The Great Australian Bight under threat
My name is Kathryn Dyball and I am a passionate marine biologist living in Western Australia.
I first learnt about the threat to the Great Australian Bight in 2017 when oil giant Chevron was looking at drilling down there, and the threat continued in 2018 with BP. Fortunately both companies did extensive impact assessments and decided an oil spill in that area would just be too risky and they pulled out. And now we have Equinor… Formally known as Statoil, the company had such a bad environmental reputation that they thought by changing their name, the people wouldn’t notice, and they would have a fresh start.
But we did notice. And we don’t want them there.
The Bight is largest whale nursery in world, including the endangered southern right whale, humpback whale, blue whale, sperm whale, minke whale, and more. Roughly 85% of the marine flora and fauna that live in the Bight aren’t found anywhere else in the world. If an oil spill of a similar size to the one that happened in The Gulf of Mexico occurred, it would destroy an estimated 6600km of our coastline. I spent most of last year working as a tour guide on a whale watching boat and tried to educate the customers on the importance of the Bight.. if that gets destroyed, our wonderful humpback whale migration and major tourist attraction would suffer dramatically. I love whales, I love all marine animals, I love the ocean. I will fight the best I can to protect it. But it’s not just about the whales, it’s about the overall sustainability of our planet.
So what are the effects to our ecosystems and environment if there is an oil spill? Last year a pipe burst at an oil rig off the coast of Borneo. There was a catastrophic oil spill about the size of Paris that started a fire, and then covered hundreds of acres of mangroves in the ocean. 5 fishermen died, and marine life including dolphins and fish were washing up dead on the shore. Plus the nearest city, with a population of 700, 000 people, were reporting health problems from the toxic slick and fumes. Face masks were being handed out because the impact was so severe.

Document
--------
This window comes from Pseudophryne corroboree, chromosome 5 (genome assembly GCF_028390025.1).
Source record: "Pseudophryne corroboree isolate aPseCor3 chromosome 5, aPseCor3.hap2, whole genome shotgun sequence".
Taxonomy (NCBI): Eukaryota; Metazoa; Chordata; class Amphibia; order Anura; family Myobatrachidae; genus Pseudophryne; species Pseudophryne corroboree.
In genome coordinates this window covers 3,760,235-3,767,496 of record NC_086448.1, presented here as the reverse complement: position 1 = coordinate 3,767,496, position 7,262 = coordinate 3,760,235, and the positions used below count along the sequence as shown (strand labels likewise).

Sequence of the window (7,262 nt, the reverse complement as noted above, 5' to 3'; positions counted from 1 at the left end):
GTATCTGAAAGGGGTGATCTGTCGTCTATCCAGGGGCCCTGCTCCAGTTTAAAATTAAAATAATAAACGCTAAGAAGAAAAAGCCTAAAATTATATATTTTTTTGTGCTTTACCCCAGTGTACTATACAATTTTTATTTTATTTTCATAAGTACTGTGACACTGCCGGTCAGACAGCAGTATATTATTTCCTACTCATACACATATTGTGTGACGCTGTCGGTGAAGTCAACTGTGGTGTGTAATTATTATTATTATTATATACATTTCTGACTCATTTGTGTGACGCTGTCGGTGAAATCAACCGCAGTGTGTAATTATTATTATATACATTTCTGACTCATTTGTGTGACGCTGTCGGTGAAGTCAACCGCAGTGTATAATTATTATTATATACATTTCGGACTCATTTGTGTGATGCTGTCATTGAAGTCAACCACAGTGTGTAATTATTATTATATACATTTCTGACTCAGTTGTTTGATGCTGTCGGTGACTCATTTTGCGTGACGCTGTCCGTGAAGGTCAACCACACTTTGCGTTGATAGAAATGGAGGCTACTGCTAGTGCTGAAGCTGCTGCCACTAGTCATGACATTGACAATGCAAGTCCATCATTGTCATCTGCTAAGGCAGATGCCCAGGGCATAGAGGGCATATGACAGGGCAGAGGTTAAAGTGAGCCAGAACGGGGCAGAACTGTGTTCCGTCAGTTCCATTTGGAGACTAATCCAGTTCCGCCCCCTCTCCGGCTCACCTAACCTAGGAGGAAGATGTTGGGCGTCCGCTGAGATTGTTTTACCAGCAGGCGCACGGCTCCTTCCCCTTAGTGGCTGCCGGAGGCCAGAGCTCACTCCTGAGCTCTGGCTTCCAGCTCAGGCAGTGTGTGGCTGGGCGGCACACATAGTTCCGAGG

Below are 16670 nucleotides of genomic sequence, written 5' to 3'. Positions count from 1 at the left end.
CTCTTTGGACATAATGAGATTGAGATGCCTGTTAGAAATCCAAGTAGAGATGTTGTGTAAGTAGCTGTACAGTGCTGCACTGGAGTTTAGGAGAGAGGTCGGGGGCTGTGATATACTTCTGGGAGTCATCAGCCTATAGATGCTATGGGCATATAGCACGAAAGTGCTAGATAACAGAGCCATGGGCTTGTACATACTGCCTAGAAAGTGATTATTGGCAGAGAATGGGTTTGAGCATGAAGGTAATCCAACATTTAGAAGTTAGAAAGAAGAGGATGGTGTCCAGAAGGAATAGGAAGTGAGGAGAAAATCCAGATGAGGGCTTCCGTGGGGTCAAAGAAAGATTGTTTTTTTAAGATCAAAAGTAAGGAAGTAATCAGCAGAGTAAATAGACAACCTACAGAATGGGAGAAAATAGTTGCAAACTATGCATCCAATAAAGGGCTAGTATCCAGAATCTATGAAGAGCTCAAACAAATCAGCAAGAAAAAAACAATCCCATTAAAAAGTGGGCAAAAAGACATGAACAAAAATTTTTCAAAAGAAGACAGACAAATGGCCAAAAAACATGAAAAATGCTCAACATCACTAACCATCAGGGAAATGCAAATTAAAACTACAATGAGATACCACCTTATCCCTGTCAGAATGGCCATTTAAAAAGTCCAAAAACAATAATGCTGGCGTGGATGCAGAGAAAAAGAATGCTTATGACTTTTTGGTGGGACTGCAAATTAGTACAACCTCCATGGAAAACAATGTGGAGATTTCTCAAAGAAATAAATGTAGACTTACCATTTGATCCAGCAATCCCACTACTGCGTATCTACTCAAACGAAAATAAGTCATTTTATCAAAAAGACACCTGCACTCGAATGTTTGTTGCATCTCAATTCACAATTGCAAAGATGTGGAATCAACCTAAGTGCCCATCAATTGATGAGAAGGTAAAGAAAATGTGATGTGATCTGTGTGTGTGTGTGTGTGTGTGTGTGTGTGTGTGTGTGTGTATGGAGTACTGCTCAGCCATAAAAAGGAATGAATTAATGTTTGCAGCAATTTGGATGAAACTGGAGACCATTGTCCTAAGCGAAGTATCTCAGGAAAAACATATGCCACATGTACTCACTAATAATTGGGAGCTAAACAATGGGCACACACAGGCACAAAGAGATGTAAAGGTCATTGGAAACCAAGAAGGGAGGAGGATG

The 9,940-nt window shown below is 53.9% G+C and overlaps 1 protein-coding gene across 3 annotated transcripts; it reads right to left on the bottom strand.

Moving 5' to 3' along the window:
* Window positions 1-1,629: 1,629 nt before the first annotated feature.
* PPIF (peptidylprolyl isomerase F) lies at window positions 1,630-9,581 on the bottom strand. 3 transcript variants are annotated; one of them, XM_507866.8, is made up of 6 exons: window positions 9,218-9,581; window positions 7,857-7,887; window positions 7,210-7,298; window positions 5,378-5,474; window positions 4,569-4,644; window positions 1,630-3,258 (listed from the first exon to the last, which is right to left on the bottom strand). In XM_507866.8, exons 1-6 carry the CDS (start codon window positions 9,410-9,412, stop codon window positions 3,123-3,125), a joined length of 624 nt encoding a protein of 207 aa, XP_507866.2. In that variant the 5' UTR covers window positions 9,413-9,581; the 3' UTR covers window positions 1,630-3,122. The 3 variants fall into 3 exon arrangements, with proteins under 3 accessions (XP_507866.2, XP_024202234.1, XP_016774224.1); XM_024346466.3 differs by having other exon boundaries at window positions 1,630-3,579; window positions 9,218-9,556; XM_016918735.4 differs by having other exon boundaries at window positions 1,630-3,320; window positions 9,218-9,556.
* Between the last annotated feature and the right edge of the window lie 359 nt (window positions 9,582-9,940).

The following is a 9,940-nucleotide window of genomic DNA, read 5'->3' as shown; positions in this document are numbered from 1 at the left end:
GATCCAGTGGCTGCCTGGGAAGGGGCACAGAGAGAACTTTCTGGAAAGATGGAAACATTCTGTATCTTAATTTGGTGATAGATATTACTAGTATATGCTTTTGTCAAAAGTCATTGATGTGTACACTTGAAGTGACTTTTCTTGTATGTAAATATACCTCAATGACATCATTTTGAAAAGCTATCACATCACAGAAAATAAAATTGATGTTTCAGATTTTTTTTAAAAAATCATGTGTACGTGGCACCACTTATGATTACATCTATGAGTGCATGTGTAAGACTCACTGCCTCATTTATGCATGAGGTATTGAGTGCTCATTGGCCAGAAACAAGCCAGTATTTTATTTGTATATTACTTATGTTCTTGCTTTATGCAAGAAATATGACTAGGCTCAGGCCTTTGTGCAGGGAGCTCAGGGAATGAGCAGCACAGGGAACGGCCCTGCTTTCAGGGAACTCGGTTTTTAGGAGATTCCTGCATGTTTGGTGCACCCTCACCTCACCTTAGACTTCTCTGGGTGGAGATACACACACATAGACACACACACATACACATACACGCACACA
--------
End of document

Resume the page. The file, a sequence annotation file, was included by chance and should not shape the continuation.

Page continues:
It’s no longer “we should move away from fossil fuels and into renewable resources”, it’s a case of “we NEED to”. I joined the climate rally in Perth on March 15th to support the school students who were fighting for their future. But what good is that if we have no planet to live on? The kid’s passion was inspiring and empowering; It was an honour to march behind them. To show them our support was so important. But what was more important was to show the government the sheer mass of support of this global movement, in the hope that things will change.
There are a few different things you can do to help the cause. I hate making things political, but unfortunately this is where we can make changes with new policies and laws. I will never tell someone who to vote for, but I urge you to research the political parties thoroughly and understand what their values and promises are. I would also urge you to sign those petitions that go around Facebook and join protests in your area. The power of the people can never be underestimated. If you think back to 2014 when an estimated 6000 people came together at Cottesloe Beach in protest of the shark drum lines. Or in 2017 when we fought hard against Colin Barnett (again) and the Roe 8 project which would destroy the critical Beeliar Wetlands. We stopped both of these things.. and we can do it again.
If you want a more direct example; my photos from the climate rally were picked up by a Norwegian man living in Australia, who then shared it to his twitter followers. This then caught the attention of multiple Norwegian media companies who contacted me asking for interviews and statements. One little Instagram post snowballed into news articles around the world. If that can happen from just one person, imagine what we can do together. So, my message to you is simple. Raise your voice. Let’s be heard. Let’s keep fighting. Let’s be the change that our oceans so desperately need.
For more information, check out Greenpeace’s report here